Today I actually harvested a yellow squash and two nice heads of lettuce. Mother did the same a few days earlier. That is the first produce we have eaten from the garden this year. Rows of lettuce went unused. Two crops of radish went to seed. The peas weren't shelled. The box turtles ate most of the strawberries. The vegetable garden was neglected.

When one hears the vegetable garden was neglected the first thing apt to come to mind is giant rampant weeds and spindly vegetable plants hidden in the tangle. With wood chip mulch I don't have that problem. Even in my neglect I can go through and weed the entire garden in less than ten minutes. I only did that every other week at best.

Neglect is beautiful produce left to get to old to eat in the field.

The sunflowers are still self sowing in the vegetable garden. Kindly, in this year of neglect, there was only a small crop. If there had been more, things could have gotten out of hand. I find it just as hard to pull the unneeded sunflowers as I do the wild flowers.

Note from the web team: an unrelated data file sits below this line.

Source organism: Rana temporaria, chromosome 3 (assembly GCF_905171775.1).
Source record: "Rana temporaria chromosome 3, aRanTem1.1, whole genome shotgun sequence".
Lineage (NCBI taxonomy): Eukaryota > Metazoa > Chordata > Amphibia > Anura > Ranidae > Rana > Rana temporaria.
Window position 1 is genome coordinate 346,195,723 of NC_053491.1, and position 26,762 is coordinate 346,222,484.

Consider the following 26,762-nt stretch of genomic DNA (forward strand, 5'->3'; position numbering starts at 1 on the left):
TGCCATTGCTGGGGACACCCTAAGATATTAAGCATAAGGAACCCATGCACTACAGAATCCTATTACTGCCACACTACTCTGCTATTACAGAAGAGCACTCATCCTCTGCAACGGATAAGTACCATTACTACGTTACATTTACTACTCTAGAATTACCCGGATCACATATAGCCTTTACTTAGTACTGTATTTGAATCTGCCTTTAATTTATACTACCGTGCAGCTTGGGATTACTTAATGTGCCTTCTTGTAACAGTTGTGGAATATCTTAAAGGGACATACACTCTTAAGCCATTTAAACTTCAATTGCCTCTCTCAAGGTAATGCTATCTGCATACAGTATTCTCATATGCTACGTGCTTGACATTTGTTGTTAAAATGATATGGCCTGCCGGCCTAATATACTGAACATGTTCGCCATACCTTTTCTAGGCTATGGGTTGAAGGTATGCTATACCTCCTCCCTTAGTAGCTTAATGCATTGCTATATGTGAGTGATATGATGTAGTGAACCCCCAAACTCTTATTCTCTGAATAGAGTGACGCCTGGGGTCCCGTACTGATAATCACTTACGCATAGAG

So I cleaned up the unused old crops today and sowed for a fall garden. The sisters are coming to visit next week and I told them we need to eat the food in the garden for dinner. Maybe that will get me in the habit of harvesting. Other wise I am planting vegetables just to watch them grow. Well for that and the box turtles and rabbits. The raccoons are gonna be pissed this year. No sweet corn for you!

I do have a legitimate excuse for my neglect. I have been busy gardening. I waited quite a long time to really be able to concentrate on developing the garden becoming. This year I dove in.